• Hi Martha, you seem to experiencing things I went through for a long time. WHENEVER I start a new pattern, I already know that I MUST use a hook 2 sizes smaller than the instructions call out. I crochet that loosely! So keep going down in size on your particular pattern until you get the same size as the gauge calls out. As you continue to crochet, over time, you may tighten up your work and then you can adjust again. It happens. For your second question….. If a pattern tells you to chain, let’s say. 30, it SHOULD then tell you “sc in third ch from hook” so you will count 3 chains (from the hook) and insert your hook into the next, or 4th chain. For the next rows, your pattern should say something like ch 3, turn. Once you’ve turned your piece, then your next (1st) stitch for that row will be the stitch AFTER the ch 3. If you count your stitches while crocheting, you will be able to tell if you’ve crocheted the correct number. Even after some 45 years, I still count – because when I don’t, “wonky” things happen! Hope this helps you!

  11. Collette says:

    May I make a suggestion for beginning a piece? When I make a beginning chain, and do not use the foundation sc or dc stitch, I make each stitch on row one in the “hump” of each chain. This looks like a finished stitch and makes an easy edge to put a border on. I hope I have explained it well enough! LOL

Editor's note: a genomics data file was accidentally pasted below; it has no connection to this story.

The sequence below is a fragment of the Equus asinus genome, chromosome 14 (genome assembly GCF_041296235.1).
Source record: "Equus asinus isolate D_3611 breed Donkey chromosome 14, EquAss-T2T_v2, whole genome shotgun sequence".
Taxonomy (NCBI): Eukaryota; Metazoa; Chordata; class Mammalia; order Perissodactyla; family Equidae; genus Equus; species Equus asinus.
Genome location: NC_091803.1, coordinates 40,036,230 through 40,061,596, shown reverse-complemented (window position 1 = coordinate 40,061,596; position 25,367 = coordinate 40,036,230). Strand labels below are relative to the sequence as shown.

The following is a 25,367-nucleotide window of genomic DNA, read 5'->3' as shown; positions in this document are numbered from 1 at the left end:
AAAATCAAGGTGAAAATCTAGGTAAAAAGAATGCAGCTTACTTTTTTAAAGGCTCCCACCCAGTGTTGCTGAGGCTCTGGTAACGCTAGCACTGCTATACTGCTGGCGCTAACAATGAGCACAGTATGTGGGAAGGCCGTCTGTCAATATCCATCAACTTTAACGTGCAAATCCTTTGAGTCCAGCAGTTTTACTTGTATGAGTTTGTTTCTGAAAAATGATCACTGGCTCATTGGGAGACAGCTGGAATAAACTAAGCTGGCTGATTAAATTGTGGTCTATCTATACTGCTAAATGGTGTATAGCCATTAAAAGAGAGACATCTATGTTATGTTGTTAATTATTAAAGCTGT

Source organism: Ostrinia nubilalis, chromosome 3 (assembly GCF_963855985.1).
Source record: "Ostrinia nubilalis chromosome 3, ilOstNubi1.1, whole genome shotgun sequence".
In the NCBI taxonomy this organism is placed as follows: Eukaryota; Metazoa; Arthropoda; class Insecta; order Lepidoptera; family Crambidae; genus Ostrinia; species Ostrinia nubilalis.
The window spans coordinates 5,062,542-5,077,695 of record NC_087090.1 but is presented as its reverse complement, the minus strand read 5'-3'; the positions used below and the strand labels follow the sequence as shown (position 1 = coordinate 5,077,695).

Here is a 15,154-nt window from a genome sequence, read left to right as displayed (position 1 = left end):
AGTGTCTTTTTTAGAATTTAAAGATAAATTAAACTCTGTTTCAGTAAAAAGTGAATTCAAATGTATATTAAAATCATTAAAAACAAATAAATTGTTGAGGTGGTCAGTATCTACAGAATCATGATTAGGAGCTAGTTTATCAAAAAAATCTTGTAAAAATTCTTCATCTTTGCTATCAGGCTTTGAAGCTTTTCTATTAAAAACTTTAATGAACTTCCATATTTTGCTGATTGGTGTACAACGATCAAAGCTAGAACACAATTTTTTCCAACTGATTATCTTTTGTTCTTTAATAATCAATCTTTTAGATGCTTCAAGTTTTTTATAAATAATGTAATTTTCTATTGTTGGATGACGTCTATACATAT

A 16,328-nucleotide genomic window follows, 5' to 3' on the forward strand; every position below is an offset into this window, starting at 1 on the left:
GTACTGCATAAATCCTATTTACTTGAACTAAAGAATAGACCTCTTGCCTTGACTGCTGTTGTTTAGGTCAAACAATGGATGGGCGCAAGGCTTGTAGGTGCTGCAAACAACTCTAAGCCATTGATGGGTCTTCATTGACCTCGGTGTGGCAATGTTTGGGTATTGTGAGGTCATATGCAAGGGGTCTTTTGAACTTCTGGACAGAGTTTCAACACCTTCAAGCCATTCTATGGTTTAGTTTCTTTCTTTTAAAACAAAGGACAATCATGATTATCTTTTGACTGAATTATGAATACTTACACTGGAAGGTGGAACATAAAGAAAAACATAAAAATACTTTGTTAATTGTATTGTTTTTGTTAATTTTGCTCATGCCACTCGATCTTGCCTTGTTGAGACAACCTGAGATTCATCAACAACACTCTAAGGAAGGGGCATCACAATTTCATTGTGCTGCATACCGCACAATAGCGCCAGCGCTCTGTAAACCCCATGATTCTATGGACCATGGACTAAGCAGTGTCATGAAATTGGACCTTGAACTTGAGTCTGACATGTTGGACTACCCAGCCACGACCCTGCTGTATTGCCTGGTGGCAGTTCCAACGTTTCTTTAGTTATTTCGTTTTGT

• martha says:

      Thanks, Collette. I’m going to try that technique on my next project.

      • Cathrine says:

        I always use the “hump” (don’t know what else to call it – not sure it has a name!) method except for the rare occasion it is not compatable with the pattern or just doesn’t look good. I was so happy to have discovered it as it makes that starting chain so much easier to put the border on. I love it!

  12. Jade says:

    can anyone tell me please what a pattern means when it says (now crochet only over the outermost 18 sc/tr at right side)? I am making a dress and I have finished the front and back torso, and that is my next instruction and I have no idea what Im supposed to do. Thanks

  13. martha says:

    When the circumference is 12″ how big should the finished piece be?

    • I’m not completely sure what you’re asking, but if you want to know what the diameter is, it would be about 3.82″ (12″ divided by pi 3.142). The diameter is the measurement across the piece and the circumference goes all the way around. Hope that helps!

      • martha says:

        Sorry, I didn’t word that correctly. I’m making boot cuffs and the person’s leg measures 12″ circumference. Do I make the cuff 12″ also, or a little larger so I can go on more easily?